You know, the grim stuff of life. More than that, though. I wrote a travel blog on a platform that no longer exists and I found a few old posts on the wayback machine (because I stupidly didn’t think it was porting over even just for archival reasons) and -let me tell you- that Gordon is dead. His attitude, worldview, opinions… they are all gone. He was mercy-killed for his appalling writing skills.
But that Gordon is dead in another way, too. Those were the glory days of blogging which can be summed up as wheeee! I’m on the internet! It seems so strange now that you could just… post ‘stuff’ about your life and people would actually read it. I got nostalgic for the days where you could have a thought about death on an elliptical trainer and come home and write that shit up. So this post was to be an exercise in nostalgia or digital necromancy (I actually love that I got to summon parts of the old blog via the wayback machine –like Futurama doing science) but the nostalgic goal seems to have got away from me because I am in danger of making an actual point.
I wasn’t sure if I was ready for the journal project because I still get what feels like the unacknowledged bastard child of panic attacks and flashbacks -where the loss of London comes roaring back. But they’ve dropped from about once an hour to probably less than one a day. It is just under three months since the move and the trick is to time it so that the memories are fresh -thus I minimise the risk of losing too many of them- but not raw where I can’t complete the exercise at all.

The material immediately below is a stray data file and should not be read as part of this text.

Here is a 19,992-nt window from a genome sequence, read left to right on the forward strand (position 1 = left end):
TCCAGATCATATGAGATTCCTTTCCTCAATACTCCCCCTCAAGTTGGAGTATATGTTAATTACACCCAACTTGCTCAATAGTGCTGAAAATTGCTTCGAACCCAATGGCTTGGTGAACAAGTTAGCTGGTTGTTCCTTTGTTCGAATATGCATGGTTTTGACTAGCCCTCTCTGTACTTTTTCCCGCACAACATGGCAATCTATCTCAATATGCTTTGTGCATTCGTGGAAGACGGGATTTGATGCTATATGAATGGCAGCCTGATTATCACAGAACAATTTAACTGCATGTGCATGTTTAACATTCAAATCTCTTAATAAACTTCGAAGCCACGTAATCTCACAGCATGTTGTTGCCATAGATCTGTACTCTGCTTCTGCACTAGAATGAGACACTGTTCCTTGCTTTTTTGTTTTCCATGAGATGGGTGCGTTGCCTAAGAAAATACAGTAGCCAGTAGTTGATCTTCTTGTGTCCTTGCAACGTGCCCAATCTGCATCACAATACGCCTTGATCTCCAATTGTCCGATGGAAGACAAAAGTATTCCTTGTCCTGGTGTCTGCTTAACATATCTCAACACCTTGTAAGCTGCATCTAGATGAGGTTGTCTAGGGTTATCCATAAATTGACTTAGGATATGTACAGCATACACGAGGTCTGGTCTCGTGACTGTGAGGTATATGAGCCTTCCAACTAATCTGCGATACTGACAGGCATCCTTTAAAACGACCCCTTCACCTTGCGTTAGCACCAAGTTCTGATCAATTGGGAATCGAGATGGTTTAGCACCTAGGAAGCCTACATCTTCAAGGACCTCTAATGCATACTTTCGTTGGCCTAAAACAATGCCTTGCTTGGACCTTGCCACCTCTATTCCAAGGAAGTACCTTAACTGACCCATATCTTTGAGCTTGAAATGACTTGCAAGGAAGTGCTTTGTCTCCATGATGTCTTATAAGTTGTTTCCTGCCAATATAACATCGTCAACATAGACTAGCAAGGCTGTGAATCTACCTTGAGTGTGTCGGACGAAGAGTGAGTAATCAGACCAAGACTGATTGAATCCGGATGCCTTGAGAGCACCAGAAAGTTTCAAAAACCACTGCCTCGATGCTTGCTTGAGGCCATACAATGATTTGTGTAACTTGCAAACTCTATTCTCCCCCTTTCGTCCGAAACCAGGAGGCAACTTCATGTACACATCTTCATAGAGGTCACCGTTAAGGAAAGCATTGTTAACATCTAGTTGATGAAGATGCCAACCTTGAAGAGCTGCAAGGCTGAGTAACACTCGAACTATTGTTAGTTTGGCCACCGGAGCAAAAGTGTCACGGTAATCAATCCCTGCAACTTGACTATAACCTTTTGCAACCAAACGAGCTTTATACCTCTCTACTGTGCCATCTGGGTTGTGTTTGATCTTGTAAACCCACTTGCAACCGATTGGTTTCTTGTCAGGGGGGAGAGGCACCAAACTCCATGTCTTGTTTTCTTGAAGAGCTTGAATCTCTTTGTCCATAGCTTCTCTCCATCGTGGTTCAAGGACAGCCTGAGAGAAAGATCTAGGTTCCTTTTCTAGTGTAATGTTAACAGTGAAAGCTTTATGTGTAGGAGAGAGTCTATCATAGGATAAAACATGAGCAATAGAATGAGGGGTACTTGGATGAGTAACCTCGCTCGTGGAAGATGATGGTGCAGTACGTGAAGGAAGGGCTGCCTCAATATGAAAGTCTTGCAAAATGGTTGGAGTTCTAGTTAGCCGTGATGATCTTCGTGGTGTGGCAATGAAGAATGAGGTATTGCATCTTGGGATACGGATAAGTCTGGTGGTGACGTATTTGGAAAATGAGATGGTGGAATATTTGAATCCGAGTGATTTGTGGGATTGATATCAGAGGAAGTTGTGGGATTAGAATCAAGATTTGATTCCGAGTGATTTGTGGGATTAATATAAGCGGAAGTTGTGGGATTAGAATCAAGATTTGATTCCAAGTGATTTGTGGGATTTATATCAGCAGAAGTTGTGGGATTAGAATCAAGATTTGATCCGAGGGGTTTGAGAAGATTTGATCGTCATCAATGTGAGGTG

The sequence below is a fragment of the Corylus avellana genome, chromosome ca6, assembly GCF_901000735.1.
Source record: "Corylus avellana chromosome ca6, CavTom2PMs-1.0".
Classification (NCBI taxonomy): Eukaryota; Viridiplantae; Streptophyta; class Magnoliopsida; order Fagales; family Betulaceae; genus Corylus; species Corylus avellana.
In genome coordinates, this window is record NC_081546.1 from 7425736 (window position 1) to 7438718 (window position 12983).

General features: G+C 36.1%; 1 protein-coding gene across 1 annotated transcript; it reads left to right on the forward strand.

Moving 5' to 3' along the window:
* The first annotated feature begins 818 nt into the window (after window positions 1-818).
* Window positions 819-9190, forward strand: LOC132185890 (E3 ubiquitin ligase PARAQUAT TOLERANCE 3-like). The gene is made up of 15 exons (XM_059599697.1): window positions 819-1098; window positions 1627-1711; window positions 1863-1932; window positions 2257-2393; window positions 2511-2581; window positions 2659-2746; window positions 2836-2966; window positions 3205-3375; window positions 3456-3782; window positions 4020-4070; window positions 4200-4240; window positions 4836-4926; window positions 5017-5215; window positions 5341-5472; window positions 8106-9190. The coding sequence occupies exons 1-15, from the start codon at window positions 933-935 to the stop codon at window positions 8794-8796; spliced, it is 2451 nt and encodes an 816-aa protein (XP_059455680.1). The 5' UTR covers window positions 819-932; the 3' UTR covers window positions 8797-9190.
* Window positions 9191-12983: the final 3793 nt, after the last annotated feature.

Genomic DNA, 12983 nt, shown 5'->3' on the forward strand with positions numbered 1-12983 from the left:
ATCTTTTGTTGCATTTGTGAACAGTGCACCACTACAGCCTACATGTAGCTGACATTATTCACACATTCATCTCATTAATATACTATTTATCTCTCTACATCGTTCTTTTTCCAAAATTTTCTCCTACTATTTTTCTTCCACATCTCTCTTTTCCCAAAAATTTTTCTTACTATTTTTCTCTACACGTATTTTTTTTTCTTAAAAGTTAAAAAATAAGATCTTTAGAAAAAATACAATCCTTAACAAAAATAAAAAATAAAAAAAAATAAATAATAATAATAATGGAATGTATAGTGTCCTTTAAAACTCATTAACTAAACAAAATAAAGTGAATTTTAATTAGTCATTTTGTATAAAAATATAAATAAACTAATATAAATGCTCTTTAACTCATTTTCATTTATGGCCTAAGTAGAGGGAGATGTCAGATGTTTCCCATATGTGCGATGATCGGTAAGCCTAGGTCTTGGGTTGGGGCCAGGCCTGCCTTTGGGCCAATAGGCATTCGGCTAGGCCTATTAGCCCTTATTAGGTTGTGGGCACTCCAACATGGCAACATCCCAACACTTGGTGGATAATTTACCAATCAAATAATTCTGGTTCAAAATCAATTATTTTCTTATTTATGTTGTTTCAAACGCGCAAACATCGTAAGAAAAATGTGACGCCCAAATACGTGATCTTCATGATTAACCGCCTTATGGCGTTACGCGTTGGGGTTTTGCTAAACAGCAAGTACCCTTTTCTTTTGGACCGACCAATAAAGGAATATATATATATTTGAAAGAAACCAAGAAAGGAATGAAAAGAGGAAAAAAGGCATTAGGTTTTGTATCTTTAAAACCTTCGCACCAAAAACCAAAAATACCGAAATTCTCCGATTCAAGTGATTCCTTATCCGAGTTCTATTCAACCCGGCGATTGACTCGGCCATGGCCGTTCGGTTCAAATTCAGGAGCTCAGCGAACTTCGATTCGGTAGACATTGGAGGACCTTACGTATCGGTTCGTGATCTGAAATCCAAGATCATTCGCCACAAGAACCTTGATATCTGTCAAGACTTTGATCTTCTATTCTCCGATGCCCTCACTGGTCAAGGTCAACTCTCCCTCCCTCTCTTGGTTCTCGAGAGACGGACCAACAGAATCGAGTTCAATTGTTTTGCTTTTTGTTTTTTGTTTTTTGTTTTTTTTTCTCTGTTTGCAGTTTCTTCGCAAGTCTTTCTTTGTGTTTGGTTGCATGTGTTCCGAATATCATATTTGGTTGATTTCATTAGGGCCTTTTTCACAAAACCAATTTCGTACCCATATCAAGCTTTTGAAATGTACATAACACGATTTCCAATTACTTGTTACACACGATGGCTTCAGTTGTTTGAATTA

This is the exact point at which to talk to a mourner wearing headphones.
I’ll close with some videos. There aren’t all that many that properly capture London as most of them appear to be shot by visiting Americans on a 70 hour trip so it’s mostly just the Houses of Parliament from various angles. The best one I found is actually an ad:
My first day at Discovery Channel was Feb 2nd, 2009 (I know that now). It was a snow day so very few people were in. That presented an awkward situation. Do you go in on your first day if you can walk it even though your boss won’t be there? Yes, you do. Anyway I regretted not taking photos that day but I found a video of that actual morning. I’m almost surprised I’m not in it given it describes the exact time I would have walked to work.
And here is just Chiswick -forever mine and my partner’s special place. London of my heart.
Nothing lasts but nothing is lost.